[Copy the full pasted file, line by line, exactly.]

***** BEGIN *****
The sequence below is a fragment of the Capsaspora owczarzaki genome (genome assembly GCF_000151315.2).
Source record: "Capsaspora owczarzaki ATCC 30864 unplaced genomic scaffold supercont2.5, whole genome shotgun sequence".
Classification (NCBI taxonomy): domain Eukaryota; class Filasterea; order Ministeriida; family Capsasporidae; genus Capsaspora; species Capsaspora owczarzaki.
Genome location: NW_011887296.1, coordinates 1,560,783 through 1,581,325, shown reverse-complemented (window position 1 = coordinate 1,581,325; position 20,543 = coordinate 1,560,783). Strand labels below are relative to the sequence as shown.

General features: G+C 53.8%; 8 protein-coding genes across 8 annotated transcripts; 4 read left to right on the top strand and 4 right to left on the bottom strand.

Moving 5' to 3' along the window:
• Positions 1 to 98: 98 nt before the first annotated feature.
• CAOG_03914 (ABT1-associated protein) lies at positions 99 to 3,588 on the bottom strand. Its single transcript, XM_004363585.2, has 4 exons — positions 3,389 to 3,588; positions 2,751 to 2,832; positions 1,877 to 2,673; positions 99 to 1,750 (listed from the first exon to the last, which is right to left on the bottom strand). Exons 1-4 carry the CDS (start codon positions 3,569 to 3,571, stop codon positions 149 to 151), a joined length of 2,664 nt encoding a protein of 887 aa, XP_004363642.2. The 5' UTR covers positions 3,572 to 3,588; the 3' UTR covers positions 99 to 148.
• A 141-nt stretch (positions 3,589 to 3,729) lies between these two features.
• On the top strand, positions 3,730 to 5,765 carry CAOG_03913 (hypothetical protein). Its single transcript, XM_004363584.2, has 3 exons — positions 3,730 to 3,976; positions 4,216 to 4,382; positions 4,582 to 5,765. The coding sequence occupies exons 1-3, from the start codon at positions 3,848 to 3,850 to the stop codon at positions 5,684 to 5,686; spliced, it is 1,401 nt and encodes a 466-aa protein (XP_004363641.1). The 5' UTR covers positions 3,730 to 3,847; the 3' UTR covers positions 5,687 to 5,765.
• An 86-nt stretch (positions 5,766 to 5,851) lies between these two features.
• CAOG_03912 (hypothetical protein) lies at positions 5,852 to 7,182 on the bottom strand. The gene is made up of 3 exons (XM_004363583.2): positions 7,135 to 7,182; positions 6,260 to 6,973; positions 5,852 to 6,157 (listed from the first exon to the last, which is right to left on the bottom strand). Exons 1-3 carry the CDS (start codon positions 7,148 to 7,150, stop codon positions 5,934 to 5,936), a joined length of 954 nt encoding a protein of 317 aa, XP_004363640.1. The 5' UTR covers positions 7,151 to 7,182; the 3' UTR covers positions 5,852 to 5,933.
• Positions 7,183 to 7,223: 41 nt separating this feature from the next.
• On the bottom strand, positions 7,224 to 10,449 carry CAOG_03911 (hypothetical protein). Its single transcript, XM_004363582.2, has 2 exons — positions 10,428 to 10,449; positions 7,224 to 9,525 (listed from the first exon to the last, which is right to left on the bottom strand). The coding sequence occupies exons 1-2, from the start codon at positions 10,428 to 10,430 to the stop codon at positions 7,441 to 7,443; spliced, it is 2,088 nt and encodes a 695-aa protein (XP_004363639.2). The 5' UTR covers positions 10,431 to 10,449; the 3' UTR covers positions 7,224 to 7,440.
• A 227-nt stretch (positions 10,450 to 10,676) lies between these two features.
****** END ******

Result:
The sequence below is a fragment of the Capsaspora owczarzaki genome (genome assembly GCF_000151315.2).
Source record: "Capsaspora owczarzaki ATCC 30864 unplaced genomic scaffold supercont2.5, whole genome shotgun sequence".
Classification (NCBI taxonomy): domain Eukaryota; class Filasterea; order Ministeriida; family Capsasporidae; genus Capsaspora; species Capsaspora owczarzaki.
Genome location: NW_011887296.1, coordinates 1,560,783 through 1,581,325, shown reverse-complemented (window position 1 = coordinate 1,581,325; position 20,543 = coordinate 1,560,783). Strand labels below are relative to the sequence as shown.

General features: G+C 53.8%; 8 protein-coding genes across 8 annotated transcripts; 4 read left to right on the top strand and 4 right to left on the bottom strand.

Moving 5' to 3' along the window:
• Positions 1 to 98: 98 nt before the first annotated feature.
• CAOG_03914 (ABT1-associated protein) lies at positions 99 to 3,588 on the bottom strand. Its single transcript, XM_004363585.2, has 4 exons — positions 3,389 to 3,588; positions 2,751 to 2,832; positions 1,877 to 2,673; positions 99 to 1,750 (listed from the first exon to the last, which is right to left on the bottom strand). Exons 1-4 carry the CDS (start codon positions 3,569 to 3,571, stop codon positions 149 to 151), a joined length of 2,664 nt encoding a protein of 887 aa, XP_004363642.2. The 5' UTR covers positions 3,572 to 3,588; the 3' UTR covers positions 99 to 148.
• A 141-nt stretch (positions 3,589 to 3,729) lies between these two features.
• On the top strand, positions 3,730 to 5,765 carry CAOG_03913 (hypothetical protein). Its single transcript, XM_004363584.2, has 3 exons — positions 3,730 to 3,976; positions 4,216 to 4,382; positions 4,582 to 5,765. The coding sequence occupies exons 1-3, from the start codon at positions 3,848 to 3,850 to the stop codon at positions 5,684 to 5,686; spliced, it is 1,401 nt and encodes a 466-aa protein (XP_004363641.1). The 5' UTR covers positions 3,730 to 3,847; the 3' UTR covers positions 5,687 to 5,765.
• An 86-nt stretch (positions 5,766 to 5,851) lies between these two features.
• CAOG_03912 (hypothetical protein) lies at positions 5,852 to 7,182 on the bottom strand. The gene is made up of 3 exons (XM_004363583.2): positions 7,135 to 7,182; positions 6,260 to 6,973; positions 5,852 to 6,157 (listed from the first exon to the last, which is right to left on the bottom strand). Exons 1-3 carry the CDS (start codon positions 7,148 to 7,150, stop codon positions 5,934 to 5,936), a joined length of 954 nt encoding a protein of 317 aa, XP_004363640.1. The 5' UTR covers positions 7,151 to 7,182; the 3' UTR covers positions 5,852 to 5,933.
• Positions 7,183 to 7,223: 41 nt separating this feature from the next.
• On the bottom strand, positions 7,224 to 10,449 carry CAOG_03911 (hypothetical protein). Its single transcript, XM_004363582.2, has 2 exons — positions 10,428 to 10,449; positions 7,224 to 9,525 (listed from the first exon to the last, which is right to left on the bottom strand). The coding sequence occupies exons 1-2, from the start codon at positions 10,428 to 10,430 to the stop codon at positions 7,441 to 7,443; spliced, it is 2,088 nt and encodes a 695-aa protein (XP_004363639.2). The 5' UTR covers positions 10,431 to 10,449; the 3' UTR covers positions 7,224 to 7,440.
• A 227-nt stretch (positions 10,450 to 10,676) lies between these two features.